|Degree||Ph.D, Stanford University|
|Research Interests||Poverty, Development, Political Anthropology, China|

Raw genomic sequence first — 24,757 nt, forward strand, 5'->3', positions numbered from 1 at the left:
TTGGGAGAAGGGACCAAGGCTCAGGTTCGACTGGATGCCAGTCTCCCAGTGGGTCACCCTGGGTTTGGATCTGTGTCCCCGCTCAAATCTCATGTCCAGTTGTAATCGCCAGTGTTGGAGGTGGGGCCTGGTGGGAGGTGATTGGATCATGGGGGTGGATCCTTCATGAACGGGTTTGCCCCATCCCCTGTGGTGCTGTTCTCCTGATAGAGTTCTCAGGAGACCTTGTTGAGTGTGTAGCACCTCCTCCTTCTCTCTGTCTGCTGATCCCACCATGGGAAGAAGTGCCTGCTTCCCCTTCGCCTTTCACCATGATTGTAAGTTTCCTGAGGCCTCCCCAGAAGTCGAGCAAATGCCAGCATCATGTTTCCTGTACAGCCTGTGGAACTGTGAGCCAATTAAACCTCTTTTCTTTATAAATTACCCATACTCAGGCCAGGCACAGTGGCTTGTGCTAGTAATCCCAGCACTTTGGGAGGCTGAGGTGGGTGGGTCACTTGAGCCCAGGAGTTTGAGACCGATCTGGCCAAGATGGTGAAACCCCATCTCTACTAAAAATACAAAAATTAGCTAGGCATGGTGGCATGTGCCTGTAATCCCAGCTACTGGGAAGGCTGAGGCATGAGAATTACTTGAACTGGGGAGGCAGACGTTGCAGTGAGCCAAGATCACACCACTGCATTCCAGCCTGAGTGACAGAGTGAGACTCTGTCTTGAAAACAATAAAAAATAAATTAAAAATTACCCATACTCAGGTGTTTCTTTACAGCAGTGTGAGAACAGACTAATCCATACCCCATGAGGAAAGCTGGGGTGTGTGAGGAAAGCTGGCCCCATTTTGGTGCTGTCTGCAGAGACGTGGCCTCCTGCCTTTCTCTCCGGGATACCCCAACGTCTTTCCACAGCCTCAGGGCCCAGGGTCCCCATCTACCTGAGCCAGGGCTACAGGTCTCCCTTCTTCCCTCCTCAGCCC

Cho, Mun Young obtained her Ph.D. at Stanford University in 2010. Before coming to Yonsei University, she worked as a postdoctoral fellow in the Center for Chinese Studies at University of California, Berkeley (2010-2011). Her research has focused on poverty, class, labor, and development in China and South Korea. Based on fieldwork in Harbin, Cho’s book The Specter of “The People”: Urban Poverty in Northeast China (Cornell University Press, 2013) examines China’s poverty management as the nation’s fast-growing market economy brings about deeper impoverishments of one-time socialist workers. Her book won the 2014 Anthony Leeds Prize from the Society for Urban, National and Transnational/Global Anthropology at the American Anthropological Association. Articles relating to this research include “Dividing the Poor: State Governance of Differential Impoverishment in Northeast China,” American Ethnologist (2012), “‘We are the State’: An Entrepreneurial Mission to Serve the People in Harbin, Northeast China,” Modern China (2011), “On the Edge between ‘The People’ and ‘The Population’: Ethnographic Research on the Minimum Livelihood Guarantee (dibao),” The China Quarterly (2010), “Forced Flexibility”: A Migrant Woman’s Struggle for Settlement,” The China Journal (2009), and so forth. Cho is currently conducting two research projects. One is to examine the class subjectivity of migrant youth in a Shenzhen’s Foxconn town in southern China, along with new state governance of mobilizing “the social.” The other is to trace the social experiences and trajectories of precarious South Korean sojourners in northeast China, who confound a familiar script of economic success and cultural modernity in migration processes. She has been appointed as the Underwood Distinguished Professor at Yonsei University (2014-2017).